OVER LOAD INVERSE-TIME / INVERSE DEFINITE MINIMUM TIME LAG (I.D.M.T.) RELAY
The over load inverse time relay is shown in fig 26. It consists of an upper electromagnet that has been provided with two windings one primary and the other secondary. Primary is connected to a current transformer in the line which is under protection and is provided with eight tappings. These tappings are connected to a plug setting bridge by which the number of turns to be used can be adjusted in order to have the desired current setting. The second winding called secondary is energized by the induction effect and is wound over the central limb of the upper magnet as well as it is spread over the two limbs of the lower magnet. By this method, the leakage flux from the upper magnet entering the disc have been displaced in phase from the flux entering the disc from the lower magnet. The deflecting torque is produced on the disc in the fashion as already explained. The spindle of the disc carries a moving contact which bridges two fixed contacts after the disc has rotated through a certain angle which has been set before. Any setting for this angle is possible varying from 0 to 360°. The variation of this angle imparts to the relay, various time settings.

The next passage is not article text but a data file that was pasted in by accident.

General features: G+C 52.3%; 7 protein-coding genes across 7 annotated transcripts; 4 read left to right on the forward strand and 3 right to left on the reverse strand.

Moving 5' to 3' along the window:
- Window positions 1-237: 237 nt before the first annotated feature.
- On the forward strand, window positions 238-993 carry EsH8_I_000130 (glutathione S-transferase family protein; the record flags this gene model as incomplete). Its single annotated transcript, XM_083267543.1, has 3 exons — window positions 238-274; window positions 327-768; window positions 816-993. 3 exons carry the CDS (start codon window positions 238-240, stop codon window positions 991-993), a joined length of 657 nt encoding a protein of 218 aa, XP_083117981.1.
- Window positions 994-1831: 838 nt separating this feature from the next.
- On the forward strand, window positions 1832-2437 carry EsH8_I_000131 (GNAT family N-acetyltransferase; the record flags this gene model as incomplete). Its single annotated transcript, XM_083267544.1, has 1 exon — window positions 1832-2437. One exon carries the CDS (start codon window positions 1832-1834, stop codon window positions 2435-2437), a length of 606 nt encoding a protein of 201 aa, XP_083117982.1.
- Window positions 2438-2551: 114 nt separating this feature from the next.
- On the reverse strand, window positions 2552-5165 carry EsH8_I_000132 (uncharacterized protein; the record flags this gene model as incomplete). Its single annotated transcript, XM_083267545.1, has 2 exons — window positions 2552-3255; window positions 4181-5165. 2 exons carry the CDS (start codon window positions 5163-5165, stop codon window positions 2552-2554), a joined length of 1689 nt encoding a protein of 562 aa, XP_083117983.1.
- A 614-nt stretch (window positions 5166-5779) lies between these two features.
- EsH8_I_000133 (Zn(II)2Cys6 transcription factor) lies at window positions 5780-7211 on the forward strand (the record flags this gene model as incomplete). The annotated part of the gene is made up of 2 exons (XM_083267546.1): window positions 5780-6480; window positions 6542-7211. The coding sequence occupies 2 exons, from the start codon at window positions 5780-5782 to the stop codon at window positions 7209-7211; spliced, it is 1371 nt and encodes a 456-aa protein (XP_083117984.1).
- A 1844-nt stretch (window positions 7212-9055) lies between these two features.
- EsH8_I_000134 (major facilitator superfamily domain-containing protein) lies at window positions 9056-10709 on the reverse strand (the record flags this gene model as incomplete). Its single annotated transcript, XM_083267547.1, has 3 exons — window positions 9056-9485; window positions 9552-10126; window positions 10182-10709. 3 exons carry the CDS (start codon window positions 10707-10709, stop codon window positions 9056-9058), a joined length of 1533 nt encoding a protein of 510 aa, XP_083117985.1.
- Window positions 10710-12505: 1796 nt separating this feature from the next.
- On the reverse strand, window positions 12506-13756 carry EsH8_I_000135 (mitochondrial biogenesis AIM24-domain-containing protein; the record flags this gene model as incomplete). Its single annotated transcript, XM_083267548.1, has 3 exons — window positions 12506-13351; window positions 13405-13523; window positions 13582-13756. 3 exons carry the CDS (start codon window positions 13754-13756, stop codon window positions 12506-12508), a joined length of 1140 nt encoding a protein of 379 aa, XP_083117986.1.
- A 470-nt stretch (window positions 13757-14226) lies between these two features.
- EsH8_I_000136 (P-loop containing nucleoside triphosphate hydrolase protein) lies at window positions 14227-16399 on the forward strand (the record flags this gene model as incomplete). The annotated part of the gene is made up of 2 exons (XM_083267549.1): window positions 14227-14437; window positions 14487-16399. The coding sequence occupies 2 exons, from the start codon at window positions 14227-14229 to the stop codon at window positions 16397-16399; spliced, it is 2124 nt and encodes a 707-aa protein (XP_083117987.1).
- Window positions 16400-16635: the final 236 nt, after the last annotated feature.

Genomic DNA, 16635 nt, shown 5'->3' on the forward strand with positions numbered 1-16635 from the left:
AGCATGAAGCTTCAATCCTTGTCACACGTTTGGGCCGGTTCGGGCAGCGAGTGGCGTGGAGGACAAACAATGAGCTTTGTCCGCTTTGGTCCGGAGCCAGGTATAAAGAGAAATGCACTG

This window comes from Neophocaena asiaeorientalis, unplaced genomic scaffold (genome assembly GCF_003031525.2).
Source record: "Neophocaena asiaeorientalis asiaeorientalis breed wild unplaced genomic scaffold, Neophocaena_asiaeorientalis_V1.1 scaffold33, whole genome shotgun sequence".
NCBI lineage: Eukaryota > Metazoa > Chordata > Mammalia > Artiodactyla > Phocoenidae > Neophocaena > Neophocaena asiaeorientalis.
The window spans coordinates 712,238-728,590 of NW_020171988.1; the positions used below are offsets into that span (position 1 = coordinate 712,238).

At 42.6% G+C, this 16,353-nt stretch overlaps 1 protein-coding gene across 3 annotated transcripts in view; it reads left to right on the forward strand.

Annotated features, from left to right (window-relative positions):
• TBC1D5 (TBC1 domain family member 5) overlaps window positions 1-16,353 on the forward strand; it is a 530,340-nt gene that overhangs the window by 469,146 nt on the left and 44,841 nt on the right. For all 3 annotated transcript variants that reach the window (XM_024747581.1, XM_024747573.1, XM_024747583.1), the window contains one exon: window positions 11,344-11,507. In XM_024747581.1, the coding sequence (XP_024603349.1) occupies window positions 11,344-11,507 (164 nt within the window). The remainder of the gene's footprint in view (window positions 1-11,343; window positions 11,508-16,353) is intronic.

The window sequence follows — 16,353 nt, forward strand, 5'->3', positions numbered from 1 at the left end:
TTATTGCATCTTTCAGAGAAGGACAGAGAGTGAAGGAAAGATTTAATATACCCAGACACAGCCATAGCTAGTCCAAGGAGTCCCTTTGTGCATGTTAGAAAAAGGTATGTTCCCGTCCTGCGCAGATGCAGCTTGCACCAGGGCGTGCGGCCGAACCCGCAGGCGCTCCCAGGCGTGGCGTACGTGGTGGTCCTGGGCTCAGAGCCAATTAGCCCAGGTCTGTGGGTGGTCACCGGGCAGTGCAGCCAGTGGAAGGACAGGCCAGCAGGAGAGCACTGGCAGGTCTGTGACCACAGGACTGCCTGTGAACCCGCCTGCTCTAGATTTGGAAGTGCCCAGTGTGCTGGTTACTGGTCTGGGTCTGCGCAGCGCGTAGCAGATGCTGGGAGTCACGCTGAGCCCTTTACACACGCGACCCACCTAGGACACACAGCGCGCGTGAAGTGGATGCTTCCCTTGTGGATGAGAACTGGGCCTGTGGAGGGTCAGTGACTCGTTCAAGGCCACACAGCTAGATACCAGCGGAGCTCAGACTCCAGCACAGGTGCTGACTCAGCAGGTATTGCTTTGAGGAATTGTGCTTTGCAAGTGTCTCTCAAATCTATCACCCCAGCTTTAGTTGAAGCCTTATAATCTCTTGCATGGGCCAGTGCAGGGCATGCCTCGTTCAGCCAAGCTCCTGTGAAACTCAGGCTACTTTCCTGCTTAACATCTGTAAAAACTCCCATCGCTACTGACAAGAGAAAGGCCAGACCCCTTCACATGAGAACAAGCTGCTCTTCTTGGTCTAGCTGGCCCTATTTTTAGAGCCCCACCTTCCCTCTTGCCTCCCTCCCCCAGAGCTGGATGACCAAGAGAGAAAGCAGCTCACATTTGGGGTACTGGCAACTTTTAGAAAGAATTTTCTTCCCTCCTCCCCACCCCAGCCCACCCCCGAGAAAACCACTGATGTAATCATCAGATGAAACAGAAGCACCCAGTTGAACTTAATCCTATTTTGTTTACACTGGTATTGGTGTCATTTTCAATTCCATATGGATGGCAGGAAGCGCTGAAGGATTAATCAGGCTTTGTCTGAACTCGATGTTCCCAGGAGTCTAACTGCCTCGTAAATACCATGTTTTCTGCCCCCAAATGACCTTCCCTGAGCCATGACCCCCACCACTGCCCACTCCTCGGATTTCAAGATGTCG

The speed of rotation of the disc is dependent upon the torque which in turn is dependent on the current setting, when the load current increases from this setting it will increase the speed of rotation of the disc resulting into decrease of operation time. Thus the time current characteristics of the relay observe inverse-Square law. The definite minimum time characteristics of the relay are obtained by the use of a saturated upper magnet. This ensures that there is no further increase in f1ux when the current has reached a certain value and any further increase of current will not affect the relay operation. This results in a flattened current time characteristic and the relay obtains its name as Inverse definite minimum time lag (I.D.M.T.) relay
The current time characteristics of the relay have been illustrated in Fig. 27. It represents the time required to close the trip contacts for different values of over current. Its horizontal scale is marked in terms of current-setting multipliers i.e. number of times the relay current is in excess of current setting